• Financeaudit: Auditors check financial figures and values, for example from the annual financial statements or from accounting, with regard to their correctness and accuracy.
  • Complianceaudit: This is where we check whether all relevant guidelines and regulations are being adhered to.
  • Project audits: The progress or status of a project is checked.

Internal and external audits

A further distinction is made between internal and external audits depending on who initiates or requests the audit.

  • Interne Auditsare usually carried out by company employees or external representatives. The person responsible for the subject of the audit initiates the audit. Example: The ISO 9001 audit is initiated by the company to certify its quality management system and is carried out by an external service provider.
  • Externe Auditsare initiated by an external body. For example, from a supervisory authority or from a customer. They then commission an external auditor or carry out the audit themselves. An example of this is the supplier audit that a customer demands from their supplier.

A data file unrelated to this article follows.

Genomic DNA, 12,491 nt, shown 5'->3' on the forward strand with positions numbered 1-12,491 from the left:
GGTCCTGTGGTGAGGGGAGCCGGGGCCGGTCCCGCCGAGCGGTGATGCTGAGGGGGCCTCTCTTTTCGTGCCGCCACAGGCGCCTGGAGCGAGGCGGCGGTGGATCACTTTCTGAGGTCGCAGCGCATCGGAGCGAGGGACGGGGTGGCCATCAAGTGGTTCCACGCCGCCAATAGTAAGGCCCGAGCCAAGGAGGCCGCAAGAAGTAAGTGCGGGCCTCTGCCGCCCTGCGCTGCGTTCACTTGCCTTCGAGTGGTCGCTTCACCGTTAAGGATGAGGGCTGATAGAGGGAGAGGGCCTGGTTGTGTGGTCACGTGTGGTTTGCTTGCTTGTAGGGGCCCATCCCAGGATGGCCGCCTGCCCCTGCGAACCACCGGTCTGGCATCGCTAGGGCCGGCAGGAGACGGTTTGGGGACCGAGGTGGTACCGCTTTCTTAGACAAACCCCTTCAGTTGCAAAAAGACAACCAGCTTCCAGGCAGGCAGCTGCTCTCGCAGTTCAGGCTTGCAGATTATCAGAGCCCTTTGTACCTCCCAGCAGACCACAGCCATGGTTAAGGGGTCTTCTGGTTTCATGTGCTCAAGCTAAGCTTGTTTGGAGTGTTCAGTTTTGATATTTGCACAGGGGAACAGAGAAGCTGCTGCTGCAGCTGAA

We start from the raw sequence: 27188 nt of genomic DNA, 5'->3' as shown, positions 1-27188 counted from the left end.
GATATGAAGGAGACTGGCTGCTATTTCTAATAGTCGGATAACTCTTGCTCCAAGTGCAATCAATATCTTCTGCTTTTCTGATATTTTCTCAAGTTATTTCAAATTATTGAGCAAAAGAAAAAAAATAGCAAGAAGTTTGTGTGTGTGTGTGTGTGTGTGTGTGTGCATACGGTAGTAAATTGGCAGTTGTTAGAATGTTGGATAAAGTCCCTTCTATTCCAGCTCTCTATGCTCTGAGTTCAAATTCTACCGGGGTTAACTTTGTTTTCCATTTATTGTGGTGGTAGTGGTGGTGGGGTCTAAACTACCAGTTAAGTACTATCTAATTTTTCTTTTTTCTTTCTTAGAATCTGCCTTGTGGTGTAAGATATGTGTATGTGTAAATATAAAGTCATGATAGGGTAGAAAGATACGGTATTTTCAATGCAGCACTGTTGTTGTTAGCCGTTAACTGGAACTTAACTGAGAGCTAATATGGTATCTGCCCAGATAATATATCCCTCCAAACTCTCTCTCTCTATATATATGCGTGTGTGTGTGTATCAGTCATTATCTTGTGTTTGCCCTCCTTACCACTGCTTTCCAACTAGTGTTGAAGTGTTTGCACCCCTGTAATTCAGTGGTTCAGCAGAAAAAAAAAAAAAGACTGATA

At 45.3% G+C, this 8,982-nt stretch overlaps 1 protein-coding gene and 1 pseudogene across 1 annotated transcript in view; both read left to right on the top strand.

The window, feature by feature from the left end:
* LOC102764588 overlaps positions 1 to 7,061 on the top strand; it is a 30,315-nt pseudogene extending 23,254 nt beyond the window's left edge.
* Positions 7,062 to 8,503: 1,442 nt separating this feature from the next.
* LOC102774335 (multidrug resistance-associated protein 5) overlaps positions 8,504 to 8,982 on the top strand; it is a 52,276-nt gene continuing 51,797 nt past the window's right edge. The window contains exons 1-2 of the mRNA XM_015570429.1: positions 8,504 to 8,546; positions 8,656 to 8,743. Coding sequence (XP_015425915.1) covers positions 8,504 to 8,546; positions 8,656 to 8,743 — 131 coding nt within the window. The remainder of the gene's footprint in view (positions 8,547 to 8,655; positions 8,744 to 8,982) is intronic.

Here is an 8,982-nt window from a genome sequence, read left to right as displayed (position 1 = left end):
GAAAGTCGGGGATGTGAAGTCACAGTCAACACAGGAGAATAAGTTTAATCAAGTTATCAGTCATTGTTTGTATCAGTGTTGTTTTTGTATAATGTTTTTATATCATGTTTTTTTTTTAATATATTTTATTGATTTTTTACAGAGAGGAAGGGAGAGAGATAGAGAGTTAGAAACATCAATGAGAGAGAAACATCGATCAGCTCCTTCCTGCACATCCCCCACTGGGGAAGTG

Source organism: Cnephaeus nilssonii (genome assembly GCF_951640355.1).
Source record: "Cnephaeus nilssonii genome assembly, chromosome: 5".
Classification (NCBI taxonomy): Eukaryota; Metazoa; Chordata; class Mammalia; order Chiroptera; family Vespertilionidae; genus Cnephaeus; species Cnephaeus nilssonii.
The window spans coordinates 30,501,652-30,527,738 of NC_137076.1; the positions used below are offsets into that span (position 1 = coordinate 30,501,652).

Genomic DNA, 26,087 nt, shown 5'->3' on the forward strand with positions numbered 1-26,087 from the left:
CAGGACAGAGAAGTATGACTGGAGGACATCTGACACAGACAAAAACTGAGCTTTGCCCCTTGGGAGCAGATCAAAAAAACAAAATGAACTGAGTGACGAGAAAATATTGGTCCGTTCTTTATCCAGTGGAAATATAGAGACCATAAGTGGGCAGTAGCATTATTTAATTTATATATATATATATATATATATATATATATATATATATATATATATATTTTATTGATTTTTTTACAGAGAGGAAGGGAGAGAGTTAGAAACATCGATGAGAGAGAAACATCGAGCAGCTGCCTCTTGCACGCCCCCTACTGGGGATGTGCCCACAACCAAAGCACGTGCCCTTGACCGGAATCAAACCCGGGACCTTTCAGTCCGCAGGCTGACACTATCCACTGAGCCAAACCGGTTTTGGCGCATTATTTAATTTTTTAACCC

Audit rules

There are fixed rules for conducting and evaluating all audits. The audit is often carried out so that, for example, a process or product can be officially certified. In these cases, the audit takes place based on an ISO standard. Which rules apply is stated in the standard. The auditor checks whether these rules are adhered to. If this is the case, the auditor confirms this in the form of a certificate.

For some types of audits, the auditor must in turn be authorized to carry out such audits and issue the corresponding certificates. For this purpose, the specialist knowledge and competence of the auditor is certified by an accreditation body. He is then an accredited auditor.

There are rules for conducting the audit at least for the qualifications of the auditor as well as the planning and control of the audit. Relevant for auditsISO standardsare among other:

  • ISO/IEC17021:2011: Specifies requirements for “bodies that audit and certify management systems”.
  • ISO/IEC17065:2013: Requires the “bodies that certify products, processes and services”.
  • ISO19011:2011: Guide to auditing management systems